Media Elite? Enemy of the American People? Not so much.

Dave Bangert is a writer with the (Lafayette) Journal & Courier.
By: 
Dave Bangert
Columnist

In August editorial boards at newspapers across the U.S., prompted by the Boston Globe, were expected to confront President Donald Trump for going onabout “fake news” and calling the media the “enemy of the American people.”
Call it a noble cause – one that dominates conversations I have with sources, on the left, the right and everywhere in between, on a nearly daily basis as we talk about trust and, specifically, whether they believe they’ve been treated fairly and accurately in what I write. (Not whether they agree with what I write, but whether it reflects who they are, what they’ve done and how they’ve said things.)
Whether calling out Trump will get him to stand down in any way or will sway his biggest fans – many of whom answer my phone calls on subjects big and small – to question the president’s motives here, I have my doubts that mainstream voices are going to change Trump hearts.
“Fake news,” so abstract and generally fake in and of itself, is such a convenient out. “Enemy of the American people” is irresponsibly easy, because it works to whip up a rally. Just ask Jim Acosta, a CNN reporter surrounded, heckled and threatened during a rally in Tampa, Florida, that set the Globe’s call for a First Amendment line of defense.
Most striking that night, though, were the scenes after the president left the stage. Acosta shook hands with those protesting his coverage and had face-to-face conversations with those willing. Who, if anyone, Acosta actually calmed or persuaded that he was something less than an enemy, who knows?
But that one-on-one contact spoke volumes about the taxing job of coaxing time and faith out of readers, out of viewers and out of those holding onto stories that need to be told without being undermined by a daily drumbeat from the president’s Twitter feed.
A year ago this week, U.S. Rep. Todd Rokita stood in front of a backdrop dotted with his fresh campaign slogan, “Defeat the Elite,” and told several dozen Greater Lafayette Republican faithful about how he planned to punch through a rigged system the way Trump had and to give an entitled ruling class what for.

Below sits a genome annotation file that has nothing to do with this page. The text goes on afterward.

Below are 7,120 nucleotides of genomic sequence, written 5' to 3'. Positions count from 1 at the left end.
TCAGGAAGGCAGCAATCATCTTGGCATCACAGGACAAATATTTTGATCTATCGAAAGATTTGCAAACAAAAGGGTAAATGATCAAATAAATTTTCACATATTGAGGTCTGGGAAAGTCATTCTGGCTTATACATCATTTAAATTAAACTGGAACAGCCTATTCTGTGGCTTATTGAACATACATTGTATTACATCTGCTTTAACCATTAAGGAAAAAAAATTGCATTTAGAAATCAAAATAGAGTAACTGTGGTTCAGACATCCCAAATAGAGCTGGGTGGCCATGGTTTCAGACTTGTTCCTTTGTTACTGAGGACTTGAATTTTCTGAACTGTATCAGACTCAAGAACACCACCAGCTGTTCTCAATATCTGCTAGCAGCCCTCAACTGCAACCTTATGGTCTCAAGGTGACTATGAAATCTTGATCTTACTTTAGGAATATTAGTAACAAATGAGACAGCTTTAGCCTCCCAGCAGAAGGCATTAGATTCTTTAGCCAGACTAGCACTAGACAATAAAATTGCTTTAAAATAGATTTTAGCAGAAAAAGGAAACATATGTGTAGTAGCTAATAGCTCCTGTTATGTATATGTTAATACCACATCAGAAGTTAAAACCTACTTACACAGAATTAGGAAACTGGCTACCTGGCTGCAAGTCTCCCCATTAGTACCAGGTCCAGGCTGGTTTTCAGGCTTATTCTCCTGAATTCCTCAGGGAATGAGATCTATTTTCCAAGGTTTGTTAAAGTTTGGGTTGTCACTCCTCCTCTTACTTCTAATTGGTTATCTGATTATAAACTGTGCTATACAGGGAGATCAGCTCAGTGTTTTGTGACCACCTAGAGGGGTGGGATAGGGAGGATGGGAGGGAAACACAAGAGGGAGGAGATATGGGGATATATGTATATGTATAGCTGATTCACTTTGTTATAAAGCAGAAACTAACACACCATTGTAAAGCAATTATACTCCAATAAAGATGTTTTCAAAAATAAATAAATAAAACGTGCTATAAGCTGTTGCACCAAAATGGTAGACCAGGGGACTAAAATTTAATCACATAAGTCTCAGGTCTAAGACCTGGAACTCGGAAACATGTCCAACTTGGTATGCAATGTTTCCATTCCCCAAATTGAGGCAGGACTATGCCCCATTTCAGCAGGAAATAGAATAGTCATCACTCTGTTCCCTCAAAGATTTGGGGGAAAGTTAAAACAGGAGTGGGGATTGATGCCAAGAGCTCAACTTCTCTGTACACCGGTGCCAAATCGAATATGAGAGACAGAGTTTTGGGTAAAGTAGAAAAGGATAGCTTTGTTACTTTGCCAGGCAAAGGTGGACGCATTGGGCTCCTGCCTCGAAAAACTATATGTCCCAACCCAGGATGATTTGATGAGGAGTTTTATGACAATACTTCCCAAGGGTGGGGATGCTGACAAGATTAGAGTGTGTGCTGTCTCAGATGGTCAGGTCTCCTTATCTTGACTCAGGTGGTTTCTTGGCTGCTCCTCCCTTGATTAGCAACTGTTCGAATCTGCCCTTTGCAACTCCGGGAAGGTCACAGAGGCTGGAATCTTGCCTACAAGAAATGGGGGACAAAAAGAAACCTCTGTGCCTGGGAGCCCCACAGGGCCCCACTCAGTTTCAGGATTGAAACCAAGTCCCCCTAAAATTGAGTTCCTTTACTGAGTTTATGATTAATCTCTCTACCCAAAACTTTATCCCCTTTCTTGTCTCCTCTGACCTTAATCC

Standing near the front of the Henry Poor Lumber showroom on Brady Lane on one of several stops meant to formally announce his run for U.S. Senate, the 4th District congressman said he was going to take on Elite Politicians, including those in his own party, who spent more time in Washington, D.C., than they did at home. He was going to take on Elites from the Coasts who didn’t understand the concept of American Exceptionalism. And he was going to take Media Elites who, well, didn’t get much of anything at all.
He gave a nod to the back of the gathering, where I was camped out among the granite countertops of display kitchens, to take issue with a critical piece that week in the J&C about stacking his campaign promises against his role in a past federal shutdown – the premise, he said, “was wrong, by the way” – and laughed about how he’d “take it up with the reporter later.”
At which point, a number of the supporters in the room – nearly every one of whom I knew from around town, if not as a source, no matter how friendly or skeptical – pivoted in their chairs at the Media Elite line, smirked and pointed my direction: He’s talking about you! Like I’d been busted for getting out of line on the playground.
All in good fun, really, as far as occupational hazards go.
Outside Henry Poor, after time for a handful of questions from a small scrum of local TV reporters, Rokita and I talked briefly before the campaign loaded into his custom-wrapped, red-white-and-blue Humvee and moved onto the next place where the Elite needed to be Defeated.
He shared his beef about that week’s column. Fair enough.
I asked if it felt weird relying on the phrase “The Media Elite” in Indiana markets dominated by reporters getting to assignments in hatchbacks. (Jim Acosta and CNN, we’re not. As if that matters.)
Rokita sort of laughed rather than answering. Instead, Rokita insisted that his campaign manager take a picture on a cell phone in that parking lot to prove that a congressman and a columnist could at least stand together long enough to make a snapshot work. The finger across the top of the frame was just a bonus.
But Rokita kept up with that twist on the Trump playbook in ads and public appearances throughout a campaign that came up short in May 2018, when he lost along with U.S. Rep. Luke Messer to former state Rep. Mike Braun in what turned into one long, brutal primary season.
That afternoon, after Rokita left, there were no hecklers coming out of Henry Poor. Instead, there was face-to-face commiseration about the first days of school, the end of the Colt World Series, reminders that registration was coming up for the 100 Men Who Cook fundraiser and conversations about worthy tips, which were converted into stories in the following weeks.
Media Elite? Enemy of the American People?
Not so much. I wish the president had been there to see it, there among his crowd.